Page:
On January 9, 2020, it was announced that Scott MacDonald had returned to the band on keyboards.

Post-Spoons careers[edit]

Gordon Deppe:

  • has a pop rock trio called Five Star Fall.[16]
  • his band "The Lost Boys"[16] routinely play the Ivy Arms in Milton, Ontario, Shakespeare Arms in Guelph, and the various Bier Market locations in Toronto.
  • was a programmer for the 1980s music channel on Galaxie digital radio.
  • performs with the band A Flock of Seagulls as of 2018[19]

Sandy Horne:

Rob Preuss:

Brett Wickens:

Derrick Ross:

Scott MacDonald:

  • taught middle school science in Hamilton, Ontario, from 1998 until 2001.
  • previously lived in Europe with his wife and family, and teaches at the Anglo-American School of Sofia, in Sofia, Bulgaria[citation needed]
  • currently resides in Hamilton, Ontario.


Studio albums[edit]

Title Release Peak chart
Stick Figure Neighbourhood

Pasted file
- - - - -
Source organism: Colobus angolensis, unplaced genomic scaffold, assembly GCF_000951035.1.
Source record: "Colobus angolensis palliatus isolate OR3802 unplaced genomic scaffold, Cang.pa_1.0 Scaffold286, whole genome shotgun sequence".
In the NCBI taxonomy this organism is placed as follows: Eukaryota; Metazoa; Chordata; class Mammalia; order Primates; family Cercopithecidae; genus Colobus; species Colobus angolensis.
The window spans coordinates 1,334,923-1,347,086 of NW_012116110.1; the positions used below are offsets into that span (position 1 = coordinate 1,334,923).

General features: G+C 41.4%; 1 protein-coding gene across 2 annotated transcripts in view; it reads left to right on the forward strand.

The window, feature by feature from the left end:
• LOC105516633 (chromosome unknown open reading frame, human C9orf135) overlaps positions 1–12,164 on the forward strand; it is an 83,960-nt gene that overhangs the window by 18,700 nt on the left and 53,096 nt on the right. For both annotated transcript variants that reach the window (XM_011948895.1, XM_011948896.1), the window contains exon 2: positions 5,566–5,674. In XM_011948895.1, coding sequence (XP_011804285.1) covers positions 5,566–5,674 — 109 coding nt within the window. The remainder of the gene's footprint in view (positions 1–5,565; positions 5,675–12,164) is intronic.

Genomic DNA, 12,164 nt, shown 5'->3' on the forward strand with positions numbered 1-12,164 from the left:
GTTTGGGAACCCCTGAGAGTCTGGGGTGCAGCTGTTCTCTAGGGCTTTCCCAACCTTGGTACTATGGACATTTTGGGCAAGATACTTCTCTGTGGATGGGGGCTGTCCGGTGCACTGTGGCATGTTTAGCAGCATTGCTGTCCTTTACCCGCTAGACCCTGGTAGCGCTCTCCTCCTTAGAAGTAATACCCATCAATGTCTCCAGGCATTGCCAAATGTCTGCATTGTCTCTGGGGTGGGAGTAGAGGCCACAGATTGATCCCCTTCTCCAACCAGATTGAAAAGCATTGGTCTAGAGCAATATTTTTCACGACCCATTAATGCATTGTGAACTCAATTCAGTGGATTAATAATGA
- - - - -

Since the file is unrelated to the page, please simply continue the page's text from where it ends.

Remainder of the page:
• Release date: February 1981
  • Label: Ready
Arias & Symphonies
  • Release date: October 1982
  • Label: Ready/A&M
  • Release date: October 1983
  • Label: Ready
Bridges Over Borders
Vertigo Tango
  • Release date: October 1988
  • Label: Anthem/Mercury
Static in Transmission
New Day New World
  • Release date: March 22, 2019
  • Label: Sparks Music
"—" denotes releases that did not chart.

Soundtrack albums[edit]

Compilation albums[edit]


  • Spoons Live in Concert (Toronto 1982 & Montreal 1984) (2006)


Title Release Peak chart positions Album
"After the Institution" 1980 non-album single
"Nova Heart" 1982 40 Arias & Symphonies
"Arias & Symphonies" 18
"Smiling in Winter" 30
"Old Emotions"[27] 1983 28 Talkback
"The Rhythm"
"Talkback" 1984
"Tell No Lies" 34 Listen to the City
"Romantic Traffic" 55
"Bridges Over Borders" 1986 Bridges Over Borders
"Be Alone Tonight"
"Rodeo" 1987
"When Time Turns Around" 1988 68 Vertigo Tango
"Waterline" 1989 44
"Sooner or Later"
"Imperfekt" 2010 Static in Transmission
"You Light Up" 2011
"Beautiful Trap" 2017 New Day New World
"All the Wrong Things (In The Right Places)" 2019
"—" denotes a recording that did not chart.


  1. ^ Billboard. Nielsen Business Media, Inc. 1982. p. 120. ISSN 0006-2510.
  2. ^ Noble, Peter (December 10–16, 1981). "Spoons for Your Ears". Spoons Official Site/Darrin Cappe. Retrieved April 12, 2019.
  3. ^ a b c Boivin, John (December 10–16, 1981). "Early X-Mass For Spoons". Spoons Official Site/Darrin Cappe. Retrieved April 12, 2019.